*Actual value does vary by how busy the cafe is, so I can understand turning a blind eye during unbusy periods... but I'd still personally feel inclined to at least buy a drink when taking up tablespace and I would consider it well within a business's rights to ask me to leave if I refused to make any kind of order.


Oh come on. If it isn't busy, and they don't need the table, then someone telling you that they are waiting for someone is perfectly normal. It's certainly not "call the cops worthy."
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Jythier wrote:
That's trespassing.


If I got arrested for every time I met someone up at a business or used their bathroom and didn't buy anything I'd have been arrested, well, a LOT.

And I suspect the same is true for most people.

But here's the key question, how did Starbucks know they weren't going to buy coffee once their friend arrived? The whole thing screams racism to me. But I suspect everyone who doesn't see the systemic racism in our society will point to the "that's trespassing!" thing too.
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Derry Salewski
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Is there a special word for like...combo ism? Old black guys prob weren't getting kicked out. White dudes probably weren't. Black women probably weren't.

I've been kicked out of places for just using wifi before and loitering (white dude.)

Shrugs.

Racism is pretty lame.
 
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Shadrach wrote:
GoSteelers wrote:
Wight1984 wrote:
The video suggests that they had not bought anything and refused to leave when asked, which isn't acceptable behaviour (if you want to use a Starbucks for a meeting, then at least buy a drink).


Is it? I see people in Starbucks all the time who are just there for the space and don't buy anything.
technically it is. It is just seldom enforced, akin to jaywalking.


So, another of those crimes that are only enforced for young black men?
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Sue_G wrote:
Jythier wrote:
That's trespassing.


No it isn't. Starbucks is open to the public by design. Can I ask you something? Do you ever meet someone else somewhere for a coffee? If you don't order a coffee until the other party arrives, are you trespassing?


I think maybe you don't apprehend what trespass is because the situation as described looks very much like trespass--or maybe US trespass is distinctly unlike trespass I'm familiar and you're right.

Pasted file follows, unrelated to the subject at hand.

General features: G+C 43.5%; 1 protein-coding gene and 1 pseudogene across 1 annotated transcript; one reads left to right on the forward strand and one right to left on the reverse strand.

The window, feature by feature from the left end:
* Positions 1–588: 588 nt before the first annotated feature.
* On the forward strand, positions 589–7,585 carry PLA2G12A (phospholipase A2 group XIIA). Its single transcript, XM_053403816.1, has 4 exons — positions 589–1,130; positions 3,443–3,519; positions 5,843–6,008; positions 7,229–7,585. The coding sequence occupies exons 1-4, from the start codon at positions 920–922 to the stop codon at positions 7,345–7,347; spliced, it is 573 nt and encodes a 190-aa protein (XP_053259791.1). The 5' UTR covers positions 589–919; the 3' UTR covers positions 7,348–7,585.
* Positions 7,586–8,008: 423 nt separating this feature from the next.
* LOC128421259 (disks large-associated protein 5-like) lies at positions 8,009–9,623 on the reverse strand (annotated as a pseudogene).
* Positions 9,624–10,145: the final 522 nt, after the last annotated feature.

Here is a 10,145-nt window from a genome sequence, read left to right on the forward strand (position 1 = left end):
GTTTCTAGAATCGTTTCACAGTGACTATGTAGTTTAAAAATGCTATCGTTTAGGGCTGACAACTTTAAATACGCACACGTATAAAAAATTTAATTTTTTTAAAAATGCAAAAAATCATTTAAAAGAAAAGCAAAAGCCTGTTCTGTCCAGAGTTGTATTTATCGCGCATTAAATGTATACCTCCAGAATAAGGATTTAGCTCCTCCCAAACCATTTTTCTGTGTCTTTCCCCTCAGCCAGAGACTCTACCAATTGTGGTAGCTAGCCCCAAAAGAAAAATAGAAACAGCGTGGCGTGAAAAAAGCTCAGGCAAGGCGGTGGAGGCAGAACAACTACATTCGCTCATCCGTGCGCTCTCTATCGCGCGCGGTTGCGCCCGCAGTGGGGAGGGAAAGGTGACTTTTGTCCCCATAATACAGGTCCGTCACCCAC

Starbucks is private property which is open to the public expressly to allow the purchase of commestibles and beverages with some seating available for those items to be consumed on premises. These people who buy stuff are called customers.

The men in question were apparently asked to leave when they called attention to themselves as not being customers. Remember, customers buy stuff. Now, you and I don't know but it's pretty likely that if they guy who wanted to use the restroom said, "Sure, I'll take a chai grande with vanilla syrup, have here, name Smith," he wouldn't have been asked to leave.

Instead, when an employee said, something like "Sorry, policy says the restroom and the seats are for customers and you guys haven't bought anything so I'm going to have ask you to leave," it's much more likely they guy didn't buy anything and just went back to sitting down.

While maybe it doesn't, it's fairly safe to assume that US law has a statute or interpretation very similar to: An individual's presence in a certain place becomes trespass to land when his right to access that place expires.

Being directed by an employee to leave indicates that their right to access has expired.

Even when asked to leave there's a chance they could have said, "Sorry, we'll split a muffin, now can I have the restroom key?" or whatever but again, doesn't seem like that happened.

Do I think this situation was escalated beyond need? Yes.

Do I think they men need to hold themselves accountable for their arrest? Yes. They were directed to leave and didn't. The men could have just waited outside the Starbucks. They didn't.

I very much hope that the peace officers first directed the men to leave, a perfectly legal direction, and only after the men did not show their willingness to comply were they arrested.

If they men had simply ordered while waiting, or hadn't asked to go to the restroom, looks like no problem. I don't see racism here, I see two guys who drew attention to them not doing the right thing on private property and who could have de-escalated the siutation at any time prior to the actual arrest.
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blaecblaed wrote: